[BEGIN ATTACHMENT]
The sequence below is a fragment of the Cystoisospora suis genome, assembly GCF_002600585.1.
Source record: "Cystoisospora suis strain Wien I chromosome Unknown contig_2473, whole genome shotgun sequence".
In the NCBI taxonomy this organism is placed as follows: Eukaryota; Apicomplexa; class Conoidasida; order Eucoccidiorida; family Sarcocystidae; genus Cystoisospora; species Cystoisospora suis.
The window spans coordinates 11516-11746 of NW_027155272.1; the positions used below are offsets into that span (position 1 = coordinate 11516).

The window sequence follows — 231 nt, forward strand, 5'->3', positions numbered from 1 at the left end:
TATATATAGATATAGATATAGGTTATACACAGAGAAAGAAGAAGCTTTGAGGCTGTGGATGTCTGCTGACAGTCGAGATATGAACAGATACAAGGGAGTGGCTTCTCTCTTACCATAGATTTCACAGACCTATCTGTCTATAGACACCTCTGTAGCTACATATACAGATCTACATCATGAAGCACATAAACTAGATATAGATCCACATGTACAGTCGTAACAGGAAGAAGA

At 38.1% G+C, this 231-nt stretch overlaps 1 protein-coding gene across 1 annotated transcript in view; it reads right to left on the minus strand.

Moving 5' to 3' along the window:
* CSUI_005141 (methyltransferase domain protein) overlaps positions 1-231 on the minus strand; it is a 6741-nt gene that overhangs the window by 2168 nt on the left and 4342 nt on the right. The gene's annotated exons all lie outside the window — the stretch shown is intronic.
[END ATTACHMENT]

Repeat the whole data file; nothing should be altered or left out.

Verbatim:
The sequence below is a fragment of the Cystoisospora suis genome, assembly GCF_002600585.1.
Source record: "Cystoisospora suis strain Wien I chromosome Unknown contig_2473, whole genome shotgun sequence".
In the NCBI taxonomy this organism is placed as follows: Eukaryota; Apicomplexa; class Conoidasida; order Eucoccidiorida; family Sarcocystidae; genus Cystoisospora; species Cystoisospora suis.
The window spans coordinates 11516-11746 of NW_027155272.1; the positions used below are offsets into that span (position 1 = coordinate 11516).

The window sequence follows — 231 nt, forward strand, 5'->3', positions numbered from 1 at the left end:
TATATATAGATATAGATATAGGTTATACACAGAGAAAGAAGAAGCTTTGAGGCTGTGGATGTCTGCTGACAGTCGAGATATGAACAGATACAAGGGAGTGGCTTCTCTCTTACCATAGATTTCACAGACCTATCTGTCTATAGACACCTCTGTAGCTACATATACAGATCTACATCATGAAGCACATAAACTAGATATAGATCCACATGTACAGTCGTAACAGGAAGAAGA

At 38.1% G+C, this 231-nt stretch overlaps 1 protein-coding gene across 1 annotated transcript in view; it reads right to left on the minus strand.

Moving 5' to 3' along the window:
* CSUI_005141 (methyltransferase domain protein) overlaps positions 1-231 on the minus strand; it is a 6741-nt gene that overhangs the window by 2168 nt on the left and 4342 nt on the right. The gene's annotated exons all lie outside the window — the stretch shown is intronic.